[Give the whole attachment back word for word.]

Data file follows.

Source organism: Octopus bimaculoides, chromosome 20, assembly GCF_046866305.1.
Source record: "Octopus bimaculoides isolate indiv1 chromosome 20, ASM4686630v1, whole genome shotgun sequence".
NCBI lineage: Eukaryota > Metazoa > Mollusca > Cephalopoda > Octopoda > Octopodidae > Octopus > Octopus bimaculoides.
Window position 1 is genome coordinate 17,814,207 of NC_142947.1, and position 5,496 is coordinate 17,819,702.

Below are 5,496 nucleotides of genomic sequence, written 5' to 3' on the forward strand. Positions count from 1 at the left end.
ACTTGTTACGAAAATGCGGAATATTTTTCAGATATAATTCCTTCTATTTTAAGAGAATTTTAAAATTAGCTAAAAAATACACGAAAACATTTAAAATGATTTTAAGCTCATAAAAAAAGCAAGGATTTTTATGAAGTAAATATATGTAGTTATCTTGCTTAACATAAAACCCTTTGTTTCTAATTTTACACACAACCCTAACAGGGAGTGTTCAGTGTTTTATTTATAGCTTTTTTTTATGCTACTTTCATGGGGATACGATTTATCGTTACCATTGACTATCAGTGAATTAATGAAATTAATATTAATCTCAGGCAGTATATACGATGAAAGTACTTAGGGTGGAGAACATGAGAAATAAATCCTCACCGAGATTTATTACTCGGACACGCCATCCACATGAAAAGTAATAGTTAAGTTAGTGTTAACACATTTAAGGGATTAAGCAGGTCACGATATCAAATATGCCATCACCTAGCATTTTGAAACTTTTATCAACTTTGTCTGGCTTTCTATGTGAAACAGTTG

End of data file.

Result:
Source organism: Octopus bimaculoides, chromosome 20, assembly GCF_046866305.1.
Source record: "Octopus bimaculoides isolate indiv1 chromosome 20, ASM4686630v1, whole genome shotgun sequence".
NCBI lineage: Eukaryota > Metazoa > Mollusca > Cephalopoda > Octopoda > Octopodidae > Octopus > Octopus bimaculoides.
Window position 1 is genome coordinate 17,814,207 of NC_142947.1, and position 5,496 is coordinate 17,819,702.

Below are 5,496 nucleotides of genomic sequence, written 5' to 3' on the forward strand. Positions count from 1 at the left end.
ACTTGTTACGAAAATGCGGAATATTTTTCAGATATAATTCCTTCTATTTTAAGAGAATTTTAAAATTAGCTAAAAAATACACGAAAACATTTAAAATGATTTTAAGCTCATAAAAAAAGCAAGGATTTTTATGAAGTAAATATATGTAGTTATCTTGCTTAACATAAAACCCTTTGTTTCTAATTTTACACACAACCCTAACAGGGAGTGTTCAGTGTTTTATTTATAGCTTTTTTTTATGCTACTTTCATGGGGATACGATTTATCGTTACCATTGACTATCAGTGAATTAATGAAATTAATATTAATCTCAGGCAGTATATACGATGAAAGTACTTAGGGTGGAGAACATGAGAAATAAATCCTCACCGAGATTTATTACTCGGACACGCCATCCACATGAAAAGTAATAGTTAAGTTAGTGTTAACACATTTAAGGGATTAAGCAGGTCACGATATCAAATATGCCATCACCTAGCATTTTGAAACTTTTATCAACTTTGTCTGGCTTTCTATGTGAAACAGTTG